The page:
Commodification of “Authentic Blackness”

The 1890s were a turning point for black composers. For the most part, they were not able to rise to the level of white composers, except in the case of music written for minstrel shows. Performing in / composing for minstrel shows provided “chance for advancement and financial security” in a time of “shrinking possibilities” for black composers.

In my search on Sheet Music Consortium, I came across Gussie Davis (1853-1899), a composer from Ohio, who was a well known ballad writer. What I found particularly interesting about Davis is his involvement in northern minstrel shows. He wrote for minstrel shows, toured with minstrel groups, and even had his own minstrel troupe. What’s even more interesting? He was black. 

Won’t You Take Me Back to Dixie is a piece written by Davis from the perspective of a former (freed) slave. The lyrics use racial slurs, telling the story of a freed slave meeting their former master again and longing for plantation life, saying “and the old plantation, how I long to see dat home once mo’.” Taking this piece out of context and just examining it as a black person being nostalgic for slavery, the piece is very peculiar. However, it is likely that this piece was performed as a part of one of Davis’ minstrel shows. In this context, it makes sense that Davis would write as such, because black minstrel performers needed to commodify their “authentic blackness.” This provided a sense of comfort for audiences, who had never experienced the horrors of slavery, and allowed them to look past those atrocities.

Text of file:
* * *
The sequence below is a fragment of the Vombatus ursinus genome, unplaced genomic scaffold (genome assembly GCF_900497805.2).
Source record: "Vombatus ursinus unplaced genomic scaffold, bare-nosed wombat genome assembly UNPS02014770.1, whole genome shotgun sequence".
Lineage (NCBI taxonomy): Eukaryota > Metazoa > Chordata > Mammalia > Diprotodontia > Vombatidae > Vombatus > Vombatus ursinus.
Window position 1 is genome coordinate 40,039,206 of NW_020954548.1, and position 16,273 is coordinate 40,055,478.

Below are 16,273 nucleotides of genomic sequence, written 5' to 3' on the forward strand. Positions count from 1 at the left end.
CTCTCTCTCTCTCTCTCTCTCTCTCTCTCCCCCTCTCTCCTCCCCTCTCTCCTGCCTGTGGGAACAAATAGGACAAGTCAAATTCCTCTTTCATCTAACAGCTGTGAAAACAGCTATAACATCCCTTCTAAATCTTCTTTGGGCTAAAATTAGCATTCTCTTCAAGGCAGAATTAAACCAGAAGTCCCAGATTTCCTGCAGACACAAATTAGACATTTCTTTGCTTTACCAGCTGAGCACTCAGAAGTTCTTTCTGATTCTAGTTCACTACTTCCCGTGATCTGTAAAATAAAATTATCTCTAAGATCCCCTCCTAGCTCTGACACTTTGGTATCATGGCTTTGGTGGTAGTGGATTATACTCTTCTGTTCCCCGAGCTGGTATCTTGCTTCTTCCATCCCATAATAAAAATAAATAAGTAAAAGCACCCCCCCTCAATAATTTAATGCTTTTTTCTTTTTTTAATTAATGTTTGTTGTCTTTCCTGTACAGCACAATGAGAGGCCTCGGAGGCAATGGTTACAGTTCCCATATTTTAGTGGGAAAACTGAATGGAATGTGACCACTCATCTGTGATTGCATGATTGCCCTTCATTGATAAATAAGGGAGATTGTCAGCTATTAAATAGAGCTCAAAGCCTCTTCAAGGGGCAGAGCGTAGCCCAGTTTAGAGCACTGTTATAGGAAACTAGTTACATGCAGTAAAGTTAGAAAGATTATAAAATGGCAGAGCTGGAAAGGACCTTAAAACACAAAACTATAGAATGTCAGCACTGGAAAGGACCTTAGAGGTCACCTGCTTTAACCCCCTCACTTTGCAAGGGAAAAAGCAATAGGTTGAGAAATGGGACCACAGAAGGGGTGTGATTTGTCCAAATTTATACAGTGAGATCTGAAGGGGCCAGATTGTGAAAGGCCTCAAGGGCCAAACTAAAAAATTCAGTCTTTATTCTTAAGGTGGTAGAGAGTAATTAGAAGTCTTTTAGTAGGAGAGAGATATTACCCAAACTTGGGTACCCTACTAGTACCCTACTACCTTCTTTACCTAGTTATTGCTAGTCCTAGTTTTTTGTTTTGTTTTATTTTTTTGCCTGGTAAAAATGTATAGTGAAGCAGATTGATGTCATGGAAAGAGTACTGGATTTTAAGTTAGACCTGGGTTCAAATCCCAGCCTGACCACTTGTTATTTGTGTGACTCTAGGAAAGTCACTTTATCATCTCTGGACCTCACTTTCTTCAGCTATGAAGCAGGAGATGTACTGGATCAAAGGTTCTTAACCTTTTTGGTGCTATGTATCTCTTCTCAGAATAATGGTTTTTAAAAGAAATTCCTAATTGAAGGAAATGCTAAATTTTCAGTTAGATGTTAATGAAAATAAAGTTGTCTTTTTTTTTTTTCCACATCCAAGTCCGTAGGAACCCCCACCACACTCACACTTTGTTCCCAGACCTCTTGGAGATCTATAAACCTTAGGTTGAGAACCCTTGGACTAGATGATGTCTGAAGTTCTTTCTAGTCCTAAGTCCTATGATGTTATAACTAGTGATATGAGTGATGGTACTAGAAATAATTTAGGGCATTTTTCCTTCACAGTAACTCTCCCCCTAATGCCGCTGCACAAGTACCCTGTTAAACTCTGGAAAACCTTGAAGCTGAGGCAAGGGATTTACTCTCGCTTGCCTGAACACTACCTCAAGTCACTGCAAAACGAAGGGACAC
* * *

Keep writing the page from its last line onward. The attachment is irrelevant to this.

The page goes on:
“Black minstrels felt the added responsibility to counter the stereotypes of black identity…on stage that balanced racist stereotypes and political commentary.” – Was Davis doing this? It seems, judging based on this piece, that he was not. He did not do enough (if anything) to counter racist stereotypes. Instead, Davis just plays into these stereotypes, but understandably so, because his livelihood depended on it.

Works Cited:

 “Blacks in Blackface.” Google Books, Google,

“Won’t You Take Me Back to Dixie.” Frances G. Spencer Collection of American Popular Sheet Music,

“The History of Minstrelsy : African American Minstrel Performers · USF Library Special & Digital Collections Exhibits.” Omeka RSS,


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